Seattle Solar Panel Installation

See what you could save when you go solar in Seattle, Washington.
Enter your address and see how much you can save when you go solar.

How to Use the Solar Calculator

The best way to learn about local rebates, your home’s energy potential, and your eventual return on investment is to use our ModSun Solar Cost Calculator (see above). Enter your home address in the box, then click Check My Roof. You’ll get an instant picture of your roof’s productivity, your average energy expenses, and installation costs in your area—whether you decide to buy or loan. We’ll also provide system size recommendations and information about rebates and incentives you may be eligible for. Just select More Info under each purchasing strategy to learn more, and then connect with a solar pro.

Solar City Buying Guide for Seattle

A common misconception is that Seattle is too cloudy for solar power production. The fact is Seattle receives more sunshine than Germany, the world’s leading solar market. Seattle residents are beginning to realize the benefits of solar power and installing the equipment in their homes in increasing numbers. Property owners considering a solar panel or water heater purchase will find valuable information in this solar buying guide designed to help you integrate solar into your life. The information below provides a brief introduction to solar power as well as types of solar power, contractor selection, financing options and cost-cutting rebate and incentive programs available to Seattle residents.

Components of a Grid-Tie PV System

A typical grid-tie PV system includes the following components:

  • PV Panel — also referred to as a solar panel, produces direct current (DC) power. Multiple PV panels installed together are called a PV array. Typically, solar arrays are mounted to rooftops but can also be ground based.
  • DC Disconnect — a manually operated safety device designed to interrupt the flow of power running between a solar array and the rest of the system.
  • DC/AC Converter —  required to convert the DC (direct current) electricity produced by the solar panels to AC or alternating current to power the building.
  • Production Meter — measures the amount of electricity or energy output in kilowatt-hours produced by the solar panel system. While this component is not critical to energy production, it is necessary in order to take advantage of Washington State’s Production Incentive Program.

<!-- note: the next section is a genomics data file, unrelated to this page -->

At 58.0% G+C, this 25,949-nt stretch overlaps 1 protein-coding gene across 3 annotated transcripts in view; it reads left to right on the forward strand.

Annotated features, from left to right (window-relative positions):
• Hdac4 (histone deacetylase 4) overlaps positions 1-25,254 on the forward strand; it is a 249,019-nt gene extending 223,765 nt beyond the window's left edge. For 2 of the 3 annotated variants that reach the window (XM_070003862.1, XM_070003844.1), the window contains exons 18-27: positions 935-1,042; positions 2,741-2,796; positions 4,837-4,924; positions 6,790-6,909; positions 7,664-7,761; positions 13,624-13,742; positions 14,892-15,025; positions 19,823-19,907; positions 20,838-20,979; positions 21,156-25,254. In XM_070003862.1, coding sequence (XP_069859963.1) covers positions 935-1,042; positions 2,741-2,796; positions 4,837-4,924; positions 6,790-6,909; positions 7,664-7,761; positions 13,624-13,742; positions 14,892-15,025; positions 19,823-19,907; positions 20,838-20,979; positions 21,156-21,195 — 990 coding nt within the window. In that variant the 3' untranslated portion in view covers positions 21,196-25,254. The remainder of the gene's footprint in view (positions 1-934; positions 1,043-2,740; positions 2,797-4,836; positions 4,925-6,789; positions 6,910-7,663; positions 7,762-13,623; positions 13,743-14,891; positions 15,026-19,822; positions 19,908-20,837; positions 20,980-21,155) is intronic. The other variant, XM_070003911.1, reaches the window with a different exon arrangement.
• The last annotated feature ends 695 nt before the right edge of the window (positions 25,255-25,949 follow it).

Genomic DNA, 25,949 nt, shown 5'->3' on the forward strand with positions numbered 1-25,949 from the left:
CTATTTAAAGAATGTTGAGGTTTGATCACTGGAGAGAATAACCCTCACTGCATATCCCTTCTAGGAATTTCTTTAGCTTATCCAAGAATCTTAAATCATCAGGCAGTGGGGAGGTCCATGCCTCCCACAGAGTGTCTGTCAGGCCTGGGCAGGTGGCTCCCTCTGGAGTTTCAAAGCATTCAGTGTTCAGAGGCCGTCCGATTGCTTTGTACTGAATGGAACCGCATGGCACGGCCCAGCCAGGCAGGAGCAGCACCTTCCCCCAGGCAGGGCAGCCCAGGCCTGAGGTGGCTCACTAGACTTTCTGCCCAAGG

• Building Breaker Box & Standard Utility Meter — the power generated by the PV system enters the building. It is also referred to as circuit panel or electrical service panel. When electricity is needed, PV system electricity is used first. If your PV system cannot meet electricity demand, utility grid power is automatically pulled into the building. When the PV system output is more than the demand, the excess flows back into the grid. You earn credits for the excess power created by your PV panels. The process is called “net metering.”

Solar Permits in Seattle

Electrical permits are necessary for all solar electric systems and must be secured by the team doing the work. In most cases, this means your solar or electrical contractor. Property owners with the necessary planning and installation skills can install their own system and obtain the permits on their own. Permits are issued by the Seattle Department of Construction & Inspections, located on the 19th – 22nd floors of the Seattle Municipal Tower, 700 5th Avenue, Suite 2000 Seattle WA 98124-4019. Hours of operation are Monday thru Friday, 7 A.M. to 4:30 P.M. For more information, call the Applicant Services Center at (206) 684-8850. In addition, you may apply for a building permit online by clicking here.

Solar System Costs in Seattle

A typical PV system depends on several factors specific to the structure such as the complexity and condition of the roof. Typical residential systems in Seattle average approximately 6 kilowatts in size with an average cost (equipment and labor) of $4,500 per KW for a total cost of $27,000.

Seattle wa solar

Solar Incentives in Seattle

Net Metering

Net metering allows solar customers to receive retail electricity rates from their utility company for the excess power produced by their PV systems and sent back to the power grid. Most often, the rates are received in the form of credits on your standard electric bill.

Federal Income Tax Credits

Individuals and businesses can claim a 30% federal income tax for the cost of solar system installations and related equipment. Since the program is set to expire at the end of 2016, your PV system must be placed into service before that date to qualify for the credit.

Washington State Sales Tax Exemption

Through June 30, 2018, all solar electric systems less than 10 KW in size are exempt from the state sales tax.

Choosing a Solar Contractor in Seattle

You must do your due diligence when hiring a contractor. Since your solar contractor will control the installation and quality of the entire project, hiring one with the necessary credentials and experience is crucial to your projects success. Ask these basic questions of potential contractors:

  • How long have they been in business?
  • How many solar electric systems have they installed?
  • Are they licensed to do business in the state of Washington?
  • Are they licensed for the applicable work?
  • Can they provide references?
  • Can they verify their insurance coverage?

When comparing bids be sure to consider warranty service, installation price including all labor and materials, system size, permit costs, and predicted energy output. You can verify their license by checking the Washington State Department of Labor & Industries website or by clicking here.

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